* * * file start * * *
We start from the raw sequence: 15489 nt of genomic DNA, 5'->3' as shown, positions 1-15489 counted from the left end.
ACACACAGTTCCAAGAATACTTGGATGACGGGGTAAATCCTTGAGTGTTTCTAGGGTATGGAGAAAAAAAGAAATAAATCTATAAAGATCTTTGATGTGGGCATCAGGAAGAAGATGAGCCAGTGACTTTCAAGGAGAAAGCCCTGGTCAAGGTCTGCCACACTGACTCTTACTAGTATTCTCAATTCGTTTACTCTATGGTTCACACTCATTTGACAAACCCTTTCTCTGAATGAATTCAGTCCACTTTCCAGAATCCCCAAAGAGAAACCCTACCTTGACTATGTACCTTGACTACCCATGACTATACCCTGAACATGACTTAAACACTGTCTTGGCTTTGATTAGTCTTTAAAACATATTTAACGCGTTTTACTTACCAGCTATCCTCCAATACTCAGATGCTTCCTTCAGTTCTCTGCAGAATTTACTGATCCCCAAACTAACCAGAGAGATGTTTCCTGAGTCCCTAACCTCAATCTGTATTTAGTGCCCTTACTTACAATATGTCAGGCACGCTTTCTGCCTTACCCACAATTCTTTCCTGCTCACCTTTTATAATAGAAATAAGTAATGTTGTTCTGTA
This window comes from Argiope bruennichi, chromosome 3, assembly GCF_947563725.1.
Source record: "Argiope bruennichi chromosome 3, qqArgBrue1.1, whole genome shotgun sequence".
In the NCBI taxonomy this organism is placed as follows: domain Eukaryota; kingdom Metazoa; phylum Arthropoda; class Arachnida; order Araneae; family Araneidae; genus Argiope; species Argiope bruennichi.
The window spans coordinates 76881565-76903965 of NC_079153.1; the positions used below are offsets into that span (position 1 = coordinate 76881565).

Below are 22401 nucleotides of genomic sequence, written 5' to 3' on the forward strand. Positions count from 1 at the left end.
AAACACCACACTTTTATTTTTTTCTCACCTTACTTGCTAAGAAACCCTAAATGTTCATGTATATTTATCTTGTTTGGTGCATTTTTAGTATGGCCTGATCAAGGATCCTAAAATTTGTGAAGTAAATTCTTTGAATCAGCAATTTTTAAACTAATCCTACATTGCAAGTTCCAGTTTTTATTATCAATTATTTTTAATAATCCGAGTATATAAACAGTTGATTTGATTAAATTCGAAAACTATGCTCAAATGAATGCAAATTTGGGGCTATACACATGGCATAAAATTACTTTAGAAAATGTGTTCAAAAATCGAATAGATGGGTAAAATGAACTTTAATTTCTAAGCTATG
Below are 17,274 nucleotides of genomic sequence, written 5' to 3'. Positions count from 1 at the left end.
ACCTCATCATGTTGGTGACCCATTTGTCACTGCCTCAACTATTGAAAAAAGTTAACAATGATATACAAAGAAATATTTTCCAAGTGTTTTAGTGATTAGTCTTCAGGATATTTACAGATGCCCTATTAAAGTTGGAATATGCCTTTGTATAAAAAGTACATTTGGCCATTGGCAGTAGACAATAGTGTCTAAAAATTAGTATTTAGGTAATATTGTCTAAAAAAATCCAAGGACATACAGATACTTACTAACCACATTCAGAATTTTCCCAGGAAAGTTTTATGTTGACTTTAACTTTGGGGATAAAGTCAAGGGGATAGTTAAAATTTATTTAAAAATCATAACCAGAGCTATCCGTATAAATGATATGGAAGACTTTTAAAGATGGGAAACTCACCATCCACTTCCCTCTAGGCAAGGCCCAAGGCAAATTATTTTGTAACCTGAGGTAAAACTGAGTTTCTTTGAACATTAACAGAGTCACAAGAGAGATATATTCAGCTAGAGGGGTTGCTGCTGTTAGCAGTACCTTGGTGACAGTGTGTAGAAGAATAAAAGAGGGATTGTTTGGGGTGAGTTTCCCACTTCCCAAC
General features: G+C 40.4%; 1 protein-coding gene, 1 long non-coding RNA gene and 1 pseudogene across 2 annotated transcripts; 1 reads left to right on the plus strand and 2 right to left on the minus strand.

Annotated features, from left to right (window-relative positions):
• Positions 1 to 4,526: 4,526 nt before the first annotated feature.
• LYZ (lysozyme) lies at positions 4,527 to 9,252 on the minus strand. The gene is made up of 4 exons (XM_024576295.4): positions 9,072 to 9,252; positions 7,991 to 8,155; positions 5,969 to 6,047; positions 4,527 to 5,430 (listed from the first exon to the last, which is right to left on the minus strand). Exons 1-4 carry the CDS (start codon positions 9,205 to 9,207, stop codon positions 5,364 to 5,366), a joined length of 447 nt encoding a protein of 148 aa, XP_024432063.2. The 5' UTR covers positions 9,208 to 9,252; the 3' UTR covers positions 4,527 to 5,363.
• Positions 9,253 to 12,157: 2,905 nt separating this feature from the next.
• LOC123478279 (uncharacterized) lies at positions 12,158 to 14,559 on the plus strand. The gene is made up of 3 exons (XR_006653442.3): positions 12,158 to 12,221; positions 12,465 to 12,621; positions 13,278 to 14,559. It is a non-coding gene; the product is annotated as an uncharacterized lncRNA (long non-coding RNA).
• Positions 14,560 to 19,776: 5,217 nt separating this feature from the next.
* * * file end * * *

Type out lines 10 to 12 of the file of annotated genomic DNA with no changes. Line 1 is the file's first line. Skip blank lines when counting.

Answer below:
ACCTCATCATGTTGGTGACCCATTTGTCACTGCCTCAACTATTGAAAAAAGTTAACAATGATATACAAAGAAATATTTTCCAAGTGTTTTAGTGATTAGTCTTCAGGATATTTACAGATGCCCTATTAAAGTTGGAATATGCCTTTGTATAAAAAGTACATTTGGCCATTGGCAGTAGACAATAGTGTCTAAAAATTAGTATTTAGGTAATATTGTCTAAAAAAATCCAAGGACATACAGATACTTACTAACCACATTCAGAATTTTCCCAGGAAAGTTTTATGTTGACTTTAACTTTGGGGATAAAGTCAAGGGGATAGTTAAAATTTATTTAAAAATCATAACCAGAGCTATCCGTATAAATGATATGGAAGACTTTTAAAGATGGGAAACTCACCATCCACTTCCCTCTAGGCAAGGCCCAAGGCAAATTATTTTGTAACCTGAGGTAAAACTGAGTTTCTTTGAACATTAACAGAGTCACAAGAGAGATATATTCAGCTAGAGGGGTTGCTGCTGTTAGCAGTACCTTGGTGACAGTGTGTAGAAGAATAAAAGAGGGATTGTTTGGGGTGAGTTTCCCACTTCCCAAC
General features: G+C 40.4%; 1 protein-coding gene, 1 long non-coding RNA gene and 1 pseudogene across 2 annotated transcripts; 1 reads left to right on the plus strand and 2 right to left on the minus strand.

Annotated features, from left to right (window-relative positions):